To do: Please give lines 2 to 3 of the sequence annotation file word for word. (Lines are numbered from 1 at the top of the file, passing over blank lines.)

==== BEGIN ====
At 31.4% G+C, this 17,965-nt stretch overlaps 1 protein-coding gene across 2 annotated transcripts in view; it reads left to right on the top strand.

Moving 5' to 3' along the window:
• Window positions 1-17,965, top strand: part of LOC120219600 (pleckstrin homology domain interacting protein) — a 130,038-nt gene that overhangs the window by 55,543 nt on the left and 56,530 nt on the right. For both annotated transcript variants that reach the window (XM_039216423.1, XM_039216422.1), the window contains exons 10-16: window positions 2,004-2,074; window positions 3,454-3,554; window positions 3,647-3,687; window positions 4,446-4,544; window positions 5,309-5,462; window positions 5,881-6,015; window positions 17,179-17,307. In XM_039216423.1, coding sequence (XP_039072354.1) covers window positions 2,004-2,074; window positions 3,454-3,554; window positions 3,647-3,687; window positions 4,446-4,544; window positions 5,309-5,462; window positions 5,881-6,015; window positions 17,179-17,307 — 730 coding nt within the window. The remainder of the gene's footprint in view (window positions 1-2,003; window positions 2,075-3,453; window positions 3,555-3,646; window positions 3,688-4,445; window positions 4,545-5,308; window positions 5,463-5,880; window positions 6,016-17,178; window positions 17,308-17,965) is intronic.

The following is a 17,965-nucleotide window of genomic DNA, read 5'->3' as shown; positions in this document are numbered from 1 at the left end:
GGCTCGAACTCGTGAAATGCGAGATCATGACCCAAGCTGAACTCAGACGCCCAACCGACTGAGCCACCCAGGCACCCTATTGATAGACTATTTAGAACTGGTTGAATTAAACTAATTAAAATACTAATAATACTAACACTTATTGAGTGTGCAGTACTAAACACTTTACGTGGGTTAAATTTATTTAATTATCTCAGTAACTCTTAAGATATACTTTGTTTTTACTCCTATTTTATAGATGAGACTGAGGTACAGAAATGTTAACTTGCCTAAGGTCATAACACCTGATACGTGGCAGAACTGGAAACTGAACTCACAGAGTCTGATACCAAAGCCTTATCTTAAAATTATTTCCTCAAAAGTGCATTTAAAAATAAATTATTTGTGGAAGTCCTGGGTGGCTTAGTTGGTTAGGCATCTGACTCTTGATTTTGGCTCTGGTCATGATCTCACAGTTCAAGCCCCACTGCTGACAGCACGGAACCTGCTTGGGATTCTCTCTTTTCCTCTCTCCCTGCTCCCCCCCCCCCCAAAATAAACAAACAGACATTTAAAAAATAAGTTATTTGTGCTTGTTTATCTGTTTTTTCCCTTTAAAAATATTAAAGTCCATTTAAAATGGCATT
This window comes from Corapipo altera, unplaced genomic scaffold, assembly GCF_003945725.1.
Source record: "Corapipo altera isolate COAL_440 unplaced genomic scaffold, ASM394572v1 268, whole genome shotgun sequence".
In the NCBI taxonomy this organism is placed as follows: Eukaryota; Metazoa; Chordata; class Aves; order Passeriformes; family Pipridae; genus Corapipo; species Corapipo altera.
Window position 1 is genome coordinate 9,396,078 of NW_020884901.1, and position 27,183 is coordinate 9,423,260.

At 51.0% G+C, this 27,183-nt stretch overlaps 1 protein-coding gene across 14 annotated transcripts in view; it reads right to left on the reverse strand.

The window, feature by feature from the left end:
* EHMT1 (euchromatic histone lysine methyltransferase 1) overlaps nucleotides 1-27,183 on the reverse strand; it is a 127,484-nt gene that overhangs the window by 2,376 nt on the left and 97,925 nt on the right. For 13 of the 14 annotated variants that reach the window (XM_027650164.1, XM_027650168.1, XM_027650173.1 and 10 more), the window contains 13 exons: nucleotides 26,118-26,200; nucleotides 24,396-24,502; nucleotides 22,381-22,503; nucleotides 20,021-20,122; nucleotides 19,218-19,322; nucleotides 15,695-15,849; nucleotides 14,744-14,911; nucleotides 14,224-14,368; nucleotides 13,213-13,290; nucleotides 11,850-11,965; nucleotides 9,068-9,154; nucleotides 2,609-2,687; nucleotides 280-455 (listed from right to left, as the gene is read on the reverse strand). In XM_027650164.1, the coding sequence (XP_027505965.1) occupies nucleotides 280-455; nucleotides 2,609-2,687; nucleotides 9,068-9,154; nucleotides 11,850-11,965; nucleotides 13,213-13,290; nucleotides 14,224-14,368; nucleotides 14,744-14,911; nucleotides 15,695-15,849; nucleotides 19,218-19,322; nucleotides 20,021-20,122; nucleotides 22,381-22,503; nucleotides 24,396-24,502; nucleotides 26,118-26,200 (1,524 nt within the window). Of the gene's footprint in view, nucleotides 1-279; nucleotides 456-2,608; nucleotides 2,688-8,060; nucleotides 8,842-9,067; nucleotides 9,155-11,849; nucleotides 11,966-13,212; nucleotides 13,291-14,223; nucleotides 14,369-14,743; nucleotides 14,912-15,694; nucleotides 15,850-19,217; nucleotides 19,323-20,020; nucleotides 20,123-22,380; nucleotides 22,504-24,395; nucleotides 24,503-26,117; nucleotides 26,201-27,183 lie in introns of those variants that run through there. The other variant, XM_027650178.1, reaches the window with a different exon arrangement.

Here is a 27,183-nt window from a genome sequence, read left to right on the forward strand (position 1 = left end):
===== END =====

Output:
Moving 5' to 3' along the window:
• Window positions 1-17,965, top strand: part of LOC120219600 (pleckstrin homology domain interacting protein) — a 130,038-nt gene that overhangs the window by 55,543 nt on the left and 56,530 nt on the right. For both annotated transcript variants that reach the window (XM_039216423.1, XM_039216422.1), the window contains exons 10-16: window positions 2,004-2,074; window positions 3,454-3,554; window positions 3,647-3,687; window positions 4,446-4,544; window positions 5,309-5,462; window positions 5,881-6,015; window positions 17,179-17,307. In XM_039216423.1, coding sequence (XP_039072354.1) covers window positions 2,004-2,074; window positions 3,454-3,554; window positions 3,647-3,687; window positions 4,446-4,544; window positions 5,309-5,462; window positions 5,881-6,015; window positions 17,179-17,307 — 730 coding nt within the window. The remainder of the gene's footprint in view (window positions 1-2,003; window positions 2,075-3,453; window positions 3,555-3,646; window positions 3,688-4,445; window positions 4,545-5,308; window positions 5,463-5,880; window positions 6,016-17,178; window positions 17,308-17,965) is intronic.